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marcbaechtold May 13, 2018
nice work! Some nice colors and good contrast, keep shooting!

Saturnia pavoina close Kopie





Runner Up in Everything Insects Photo Contest
Contest Finalist in Everything Insects Photo Contest
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Behind The Lens

I've found the moth on my work as a landscaper, then took it home (it sat on a very dangerous place). In my surroundings I know where to find possible mating partners for this female small empereor moth.
It was in the evening, so the orange glow of the sundown colored the highlights on the picture.
All natural light was used here, I barely use flashes or something. Maybe because I'm lazy.. But with low sunlight you can never go wrong to shoot wildlife.
I used the Sony a6000, together with the Samyang 100mm f2.8. I adapted this Canon-mount lens with an Sigma MC11. Now I have the proper E-mount version of that same lens.Nothing else was used.
One of my favorite photographer is clearly Thomas Shahan with his ultra macro shots of jumping spiders. It's not the same style but it animates me to get closer to the perfect macro-shot.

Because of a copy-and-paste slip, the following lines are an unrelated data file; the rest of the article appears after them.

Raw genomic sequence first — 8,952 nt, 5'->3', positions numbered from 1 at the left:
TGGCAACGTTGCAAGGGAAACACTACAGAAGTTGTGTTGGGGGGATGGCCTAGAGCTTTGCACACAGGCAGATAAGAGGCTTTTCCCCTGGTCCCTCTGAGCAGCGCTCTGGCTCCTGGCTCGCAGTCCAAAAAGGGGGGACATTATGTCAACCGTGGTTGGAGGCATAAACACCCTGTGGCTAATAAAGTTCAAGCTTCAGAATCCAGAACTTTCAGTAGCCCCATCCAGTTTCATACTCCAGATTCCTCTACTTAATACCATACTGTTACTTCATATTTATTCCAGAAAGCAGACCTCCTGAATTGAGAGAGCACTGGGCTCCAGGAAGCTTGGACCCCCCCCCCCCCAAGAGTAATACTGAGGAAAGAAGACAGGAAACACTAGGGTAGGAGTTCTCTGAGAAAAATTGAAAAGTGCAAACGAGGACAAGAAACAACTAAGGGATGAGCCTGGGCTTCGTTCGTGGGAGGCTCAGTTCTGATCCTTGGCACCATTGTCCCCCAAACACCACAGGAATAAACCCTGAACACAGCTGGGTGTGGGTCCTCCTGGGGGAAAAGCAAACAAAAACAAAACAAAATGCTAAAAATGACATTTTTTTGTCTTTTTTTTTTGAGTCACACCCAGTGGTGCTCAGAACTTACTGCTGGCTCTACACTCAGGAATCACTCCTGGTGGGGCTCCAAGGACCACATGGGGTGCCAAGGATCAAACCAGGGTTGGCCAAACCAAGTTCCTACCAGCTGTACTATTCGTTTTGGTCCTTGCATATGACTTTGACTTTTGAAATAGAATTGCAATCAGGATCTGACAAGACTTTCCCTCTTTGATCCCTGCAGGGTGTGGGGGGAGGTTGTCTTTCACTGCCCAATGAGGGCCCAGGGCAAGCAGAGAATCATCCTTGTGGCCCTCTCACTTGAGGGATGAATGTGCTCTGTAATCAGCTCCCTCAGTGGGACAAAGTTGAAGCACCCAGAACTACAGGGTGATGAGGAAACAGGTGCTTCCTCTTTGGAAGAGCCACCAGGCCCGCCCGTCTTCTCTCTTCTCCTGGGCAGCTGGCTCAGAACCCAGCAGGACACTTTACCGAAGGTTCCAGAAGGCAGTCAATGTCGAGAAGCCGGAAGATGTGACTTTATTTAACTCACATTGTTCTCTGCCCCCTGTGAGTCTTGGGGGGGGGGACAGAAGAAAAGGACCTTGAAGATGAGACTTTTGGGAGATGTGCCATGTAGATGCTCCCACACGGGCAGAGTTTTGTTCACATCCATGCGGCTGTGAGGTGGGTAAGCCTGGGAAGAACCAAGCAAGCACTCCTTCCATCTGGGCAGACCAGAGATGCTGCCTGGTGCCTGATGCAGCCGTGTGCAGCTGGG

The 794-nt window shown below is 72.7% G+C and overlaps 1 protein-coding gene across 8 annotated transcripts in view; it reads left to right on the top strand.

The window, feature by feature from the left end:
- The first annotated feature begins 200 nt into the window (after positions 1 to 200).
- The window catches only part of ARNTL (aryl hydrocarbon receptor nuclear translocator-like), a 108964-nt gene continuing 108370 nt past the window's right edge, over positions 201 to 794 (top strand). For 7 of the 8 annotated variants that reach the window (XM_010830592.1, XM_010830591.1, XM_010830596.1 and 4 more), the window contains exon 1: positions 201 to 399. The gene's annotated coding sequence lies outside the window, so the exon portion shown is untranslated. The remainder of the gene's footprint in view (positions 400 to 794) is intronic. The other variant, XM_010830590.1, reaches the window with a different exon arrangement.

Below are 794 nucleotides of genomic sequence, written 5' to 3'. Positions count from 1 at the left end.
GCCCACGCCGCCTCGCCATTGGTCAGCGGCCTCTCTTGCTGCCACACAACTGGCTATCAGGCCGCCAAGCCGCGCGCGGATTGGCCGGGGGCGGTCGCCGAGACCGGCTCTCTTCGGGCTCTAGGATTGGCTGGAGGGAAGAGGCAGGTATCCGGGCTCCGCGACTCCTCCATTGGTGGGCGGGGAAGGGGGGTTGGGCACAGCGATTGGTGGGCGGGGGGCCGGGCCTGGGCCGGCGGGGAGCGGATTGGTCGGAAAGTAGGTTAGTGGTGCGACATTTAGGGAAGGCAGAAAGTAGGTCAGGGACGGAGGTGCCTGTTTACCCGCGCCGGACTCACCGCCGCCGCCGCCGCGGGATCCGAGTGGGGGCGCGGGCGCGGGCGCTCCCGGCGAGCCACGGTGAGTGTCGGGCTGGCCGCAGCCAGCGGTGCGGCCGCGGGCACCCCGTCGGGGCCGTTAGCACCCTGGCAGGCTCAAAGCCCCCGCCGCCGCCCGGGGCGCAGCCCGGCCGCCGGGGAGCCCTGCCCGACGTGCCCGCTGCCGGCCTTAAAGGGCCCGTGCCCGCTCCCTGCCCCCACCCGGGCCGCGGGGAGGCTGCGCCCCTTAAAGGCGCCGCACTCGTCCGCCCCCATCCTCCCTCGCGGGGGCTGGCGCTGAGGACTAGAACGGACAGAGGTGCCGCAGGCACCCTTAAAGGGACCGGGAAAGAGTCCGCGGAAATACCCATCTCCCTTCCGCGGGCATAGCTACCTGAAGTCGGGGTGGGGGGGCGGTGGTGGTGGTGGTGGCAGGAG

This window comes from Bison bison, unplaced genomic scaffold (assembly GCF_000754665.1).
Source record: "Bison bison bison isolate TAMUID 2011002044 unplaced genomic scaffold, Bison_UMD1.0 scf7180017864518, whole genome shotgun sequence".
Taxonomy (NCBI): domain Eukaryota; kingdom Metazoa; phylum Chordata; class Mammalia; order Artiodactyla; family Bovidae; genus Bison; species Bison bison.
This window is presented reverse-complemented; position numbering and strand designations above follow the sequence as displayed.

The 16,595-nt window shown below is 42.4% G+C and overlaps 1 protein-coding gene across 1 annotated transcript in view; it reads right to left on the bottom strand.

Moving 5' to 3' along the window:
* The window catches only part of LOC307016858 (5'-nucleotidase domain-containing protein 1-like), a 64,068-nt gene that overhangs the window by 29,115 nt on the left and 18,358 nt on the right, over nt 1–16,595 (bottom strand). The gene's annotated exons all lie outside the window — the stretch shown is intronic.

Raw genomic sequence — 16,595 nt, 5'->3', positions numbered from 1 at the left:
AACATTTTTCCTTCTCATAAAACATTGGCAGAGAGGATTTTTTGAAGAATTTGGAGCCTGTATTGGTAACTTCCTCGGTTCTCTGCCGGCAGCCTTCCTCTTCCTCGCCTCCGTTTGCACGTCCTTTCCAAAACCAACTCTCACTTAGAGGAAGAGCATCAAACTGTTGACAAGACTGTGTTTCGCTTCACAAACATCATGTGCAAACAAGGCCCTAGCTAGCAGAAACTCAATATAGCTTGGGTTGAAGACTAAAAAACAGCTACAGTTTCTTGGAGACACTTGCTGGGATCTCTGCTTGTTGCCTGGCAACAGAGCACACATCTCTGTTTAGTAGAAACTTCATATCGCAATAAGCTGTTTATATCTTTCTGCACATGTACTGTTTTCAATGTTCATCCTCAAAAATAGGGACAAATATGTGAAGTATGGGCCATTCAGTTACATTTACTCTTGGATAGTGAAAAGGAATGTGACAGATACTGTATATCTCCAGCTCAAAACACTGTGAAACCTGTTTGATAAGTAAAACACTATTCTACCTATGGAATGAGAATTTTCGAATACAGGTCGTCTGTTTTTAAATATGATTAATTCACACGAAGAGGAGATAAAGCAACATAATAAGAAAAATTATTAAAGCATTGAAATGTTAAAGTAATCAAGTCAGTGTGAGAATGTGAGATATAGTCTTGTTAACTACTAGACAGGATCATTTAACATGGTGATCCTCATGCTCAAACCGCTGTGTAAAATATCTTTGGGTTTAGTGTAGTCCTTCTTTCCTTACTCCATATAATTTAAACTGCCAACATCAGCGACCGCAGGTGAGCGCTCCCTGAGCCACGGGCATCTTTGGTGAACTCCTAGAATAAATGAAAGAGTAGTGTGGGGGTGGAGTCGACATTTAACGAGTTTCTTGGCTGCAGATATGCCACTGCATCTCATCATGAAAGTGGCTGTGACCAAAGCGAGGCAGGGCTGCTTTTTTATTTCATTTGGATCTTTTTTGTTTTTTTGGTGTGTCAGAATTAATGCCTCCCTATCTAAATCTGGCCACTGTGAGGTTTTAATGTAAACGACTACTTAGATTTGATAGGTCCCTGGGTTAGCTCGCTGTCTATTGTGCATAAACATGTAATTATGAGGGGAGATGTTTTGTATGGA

It is quite processed afterwards, also because I use the RAW-file. I rised the lows, so the structures becomes more visible. Some color- and contrast-adjustments, little bit of sharpening.
In my camera bag
I'm split in three with my photography. For macro like this I use the Sony a6000 with the Samyang 100mm f2.8 Macro lens. For Wildlife I use the Sony a6500 with a adapted Canon 500mm f4 IS and for landscape there is the Samyang 12mm f2 that fits on the camera that is less used in the moment with the other to situations.
It's quite easy to get a picture like that. Got you a macro-lens ore build one with a reversed-mounted wide-angle lens. Then go to a field with flowers an search for insects or spiders and study its behavior for a moment. Wait for a quiet moment an hit the shutter. As far as settings use the fastest shutterspeed you can get. I set my ISO a little bit higher around 250-500 to get an even faster speed at good light, like a 1/1000th ore something like that. Insects can be very quick. Take as many photos you can get, because you never know if the focus is not exactly on the eye if you only got a single hit.

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